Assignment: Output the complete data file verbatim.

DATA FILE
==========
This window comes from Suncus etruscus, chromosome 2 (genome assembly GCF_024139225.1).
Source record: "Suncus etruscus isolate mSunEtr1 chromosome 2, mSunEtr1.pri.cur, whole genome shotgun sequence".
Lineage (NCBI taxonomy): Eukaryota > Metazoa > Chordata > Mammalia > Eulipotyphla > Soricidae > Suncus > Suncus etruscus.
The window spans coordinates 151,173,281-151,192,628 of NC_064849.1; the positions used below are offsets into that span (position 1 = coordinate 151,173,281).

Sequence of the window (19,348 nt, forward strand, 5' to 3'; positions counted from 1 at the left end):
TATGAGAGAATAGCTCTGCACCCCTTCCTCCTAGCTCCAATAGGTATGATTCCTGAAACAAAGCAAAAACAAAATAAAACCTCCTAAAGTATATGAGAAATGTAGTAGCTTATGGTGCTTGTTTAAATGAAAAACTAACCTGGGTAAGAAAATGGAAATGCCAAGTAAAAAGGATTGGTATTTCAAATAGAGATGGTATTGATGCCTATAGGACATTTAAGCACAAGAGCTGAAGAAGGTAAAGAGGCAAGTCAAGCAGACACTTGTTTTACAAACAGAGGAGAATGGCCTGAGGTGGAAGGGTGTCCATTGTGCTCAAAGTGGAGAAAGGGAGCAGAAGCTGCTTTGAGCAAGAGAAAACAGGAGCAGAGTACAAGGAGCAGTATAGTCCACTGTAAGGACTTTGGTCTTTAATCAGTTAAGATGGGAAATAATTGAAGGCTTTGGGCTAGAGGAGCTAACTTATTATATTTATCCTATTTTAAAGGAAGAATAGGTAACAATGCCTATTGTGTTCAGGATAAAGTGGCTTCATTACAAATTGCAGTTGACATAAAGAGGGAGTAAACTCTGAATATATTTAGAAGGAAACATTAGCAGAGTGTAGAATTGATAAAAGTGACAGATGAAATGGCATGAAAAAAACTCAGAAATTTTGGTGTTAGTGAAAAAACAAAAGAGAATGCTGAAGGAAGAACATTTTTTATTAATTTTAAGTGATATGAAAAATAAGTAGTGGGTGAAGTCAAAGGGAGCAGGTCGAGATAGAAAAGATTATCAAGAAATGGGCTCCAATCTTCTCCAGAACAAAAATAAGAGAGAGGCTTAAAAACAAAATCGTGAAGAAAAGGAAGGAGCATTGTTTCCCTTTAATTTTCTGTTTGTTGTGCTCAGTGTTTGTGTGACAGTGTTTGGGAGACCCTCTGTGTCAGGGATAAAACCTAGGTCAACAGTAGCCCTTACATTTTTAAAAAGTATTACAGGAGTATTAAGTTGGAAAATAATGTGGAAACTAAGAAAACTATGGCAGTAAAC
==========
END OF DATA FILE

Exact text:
This window comes from Suncus etruscus, chromosome 2 (genome assembly GCF_024139225.1).
Source record: "Suncus etruscus isolate mSunEtr1 chromosome 2, mSunEtr1.pri.cur, whole genome shotgun sequence".
Lineage (NCBI taxonomy): Eukaryota > Metazoa > Chordata > Mammalia > Eulipotyphla > Soricidae > Suncus > Suncus etruscus.
The window spans coordinates 151,173,281-151,192,628 of NC_064849.1; the positions used below are offsets into that span (position 1 = coordinate 151,173,281).

Sequence of the window (19,348 nt, forward strand, 5' to 3'; positions counted from 1 at the left end):
TATGAGAGAATAGCTCTGCACCCCTTCCTCCTAGCTCCAATAGGTATGATTCCTGAAACAAAGCAAAAACAAAATAAAACCTCCTAAAGTATATGAGAAATGTAGTAGCTTATGGTGCTTGTTTAAATGAAAAACTAACCTGGGTAAGAAAATGGAAATGCCAAGTAAAAAGGATTGGTATTTCAAATAGAGATGGTATTGATGCCTATAGGACATTTAAGCACAAGAGCTGAAGAAGGTAAAGAGGCAAGTCAAGCAGACACTTGTTTTACAAACAGAGGAGAATGGCCTGAGGTGGAAGGGTGTCCATTGTGCTCAAAGTGGAGAAAGGGAGCAGAAGCTGCTTTGAGCAAGAGAAAACAGGAGCAGAGTACAAGGAGCAGTATAGTCCACTGTAAGGACTTTGGTCTTTAATCAGTTAAGATGGGAAATAATTGAAGGCTTTGGGCTAGAGGAGCTAACTTATTATATTTATCCTATTTTAAAGGAAGAATAGGTAACAATGCCTATTGTGTTCAGGATAAAGTGGCTTCATTACAAATTGCAGTTGACATAAAGAGGGAGTAAACTCTGAATATATTTAGAAGGAAACATTAGCAGAGTGTAGAATTGATAAAAGTGACAGATGAAATGGCATGAAAAAAACTCAGAAATTTTGGTGTTAGTGAAAAAACAAAAGAGAATGCTGAAGGAAGAACATTTTTTATTAATTTTAAGTGATATGAAAAATAAGTAGTGGGTGAAGTCAAAGGGAGCAGGTCGAGATAGAAAAGATTATCAAGAAATGGGCTCCAATCTTCTCCAGAACAAAAATAAGAGAGAGGCTTAAAAACAAAATCGTGAAGAAAAGGAAGGAGCATTGTTTCCCTTTAATTTTCTGTTTGTTGTGCTCAGTGTTTGTGTGACAGTGTTTGGGAGACCCTCTGTGTCAGGGATAAAACCTAGGTCAACAGTAGCCCTTACATTTTTAAAAAGTATTACAGGAGTATTAAGTTGGAAAATAATGTGGAAACTAAGAAAACTATGGCAGTAAAC